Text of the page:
In this presentation we’ll learn how to calculate the Total CFM in a section of ductwork or moving across a coil or other piece of equipment. Then we’ll learn what happens to velocity when we try to reduce our ductwork without reducing or CFM.

If you prefer to watch the YouTube Video of this presentation, scroll to the bottom or click the following link. Calculating CFM Video

Here is the formula that is used to calculate CFM or Velocity.

## CFM = Velocity x Area

CFM, which is “Cubic Feet per Minute” = Velocity which is shown in “Feet per Minute” multiplied by the Area which is shown in “Square Feet.”

A cubic feet of air is a slice of air one foot by one foot, by one foot deep, which might look like this cube.

For example, to determine how many CFM were flowing through a duct section we can do the following. First we would measure the width and height of the duct. Let’s say it was 36” x 24”. Next, we could use some form of anemometer to get an average velocity reading across the duct section. Let’s say the velocity reading is 450 feet per minute. Now we can solve for the quantity of CFM flowing through this section of ductwork using the following formula.

CFM = 450 ft/min x the area, which is 36” x 24”

We’ll need to convert our duct dimensions in inches, into square feet, because we are looking to arrive at cubic feet per minute.

36” x 24” = 864 in2

864 in2 / (144 in2/ft2) gives us 6 ft2

Now we can enter the total square feet into our formula.

CFM = 450 ft/min x 6 ft2 = 2,700 CFM

Now we can use another version of this formula to calculate for velocity when the CFM and Area are known.

## Solving for Velocity

For recommended velocities in ductwork see ASHRAE’s handbook of Fundamentals. Depending on the noise criteria and where the duct is located the velocity for rectangular duct could be from 950 to 3,500 feet per minute.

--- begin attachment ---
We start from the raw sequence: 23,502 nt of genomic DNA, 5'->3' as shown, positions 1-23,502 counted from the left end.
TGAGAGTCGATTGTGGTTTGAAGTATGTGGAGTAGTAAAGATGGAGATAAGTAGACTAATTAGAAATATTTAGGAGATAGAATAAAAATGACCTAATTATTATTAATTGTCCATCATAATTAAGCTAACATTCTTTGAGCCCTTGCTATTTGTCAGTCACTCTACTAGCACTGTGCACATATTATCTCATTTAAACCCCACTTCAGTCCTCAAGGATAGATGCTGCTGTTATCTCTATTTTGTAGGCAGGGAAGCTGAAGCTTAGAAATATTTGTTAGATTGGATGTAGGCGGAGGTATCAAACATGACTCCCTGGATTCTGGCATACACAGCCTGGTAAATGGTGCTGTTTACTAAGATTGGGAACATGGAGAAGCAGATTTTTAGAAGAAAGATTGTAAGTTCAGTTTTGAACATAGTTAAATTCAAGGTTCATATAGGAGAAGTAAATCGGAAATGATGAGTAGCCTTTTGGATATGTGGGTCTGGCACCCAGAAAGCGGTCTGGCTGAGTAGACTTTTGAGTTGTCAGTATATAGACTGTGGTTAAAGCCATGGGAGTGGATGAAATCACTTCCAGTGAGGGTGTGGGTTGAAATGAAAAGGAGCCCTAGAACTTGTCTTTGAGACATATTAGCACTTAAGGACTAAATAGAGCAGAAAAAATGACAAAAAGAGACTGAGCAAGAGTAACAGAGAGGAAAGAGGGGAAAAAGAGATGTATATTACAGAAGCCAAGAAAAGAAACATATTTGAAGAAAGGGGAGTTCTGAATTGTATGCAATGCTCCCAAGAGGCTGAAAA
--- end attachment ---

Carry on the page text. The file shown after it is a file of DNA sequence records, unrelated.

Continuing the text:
What happens to the velocity if you reduce the size of the ductwork with the same CFM. Let’s say that we reduce the ductwork to 36” x 12” in order to get under a beam. The approximate velocity can be calculated with the same formula, except this time will keep the CFM constant and not worry about static pressure or other factors that may affect the outcome slightly.

Velocity = CFM (ft3) / Area (ft2)

Taking the known values of 2,700 CFM and the new duct area of 36” x 12” we can find the new velocity. First the duct area needs to be converted to square feet.

36” x 12” = 432” in2

432 in2 / (144 in2/ft2) = 3 ft2

The new duct is half the area of the previous duct size, but it is carrying the same CFM. So, what happens to the velocity going through the reduced duct size in relationship to the previous velocity. Our velocity was at 450 feet per minute, now with the same CFM but a smaller duct we get 900 feet per minute.

Velocity = 2,700 CFM / 3 ft2 = 900 FPM

The ductwork area was cut in half from 6 ft2 to 3 ft2, but the velocity doubled from 450 FPM to 900 FPM. You can see there is a direct correlation between CFM and Velocity when the size of the duct or coil is changed.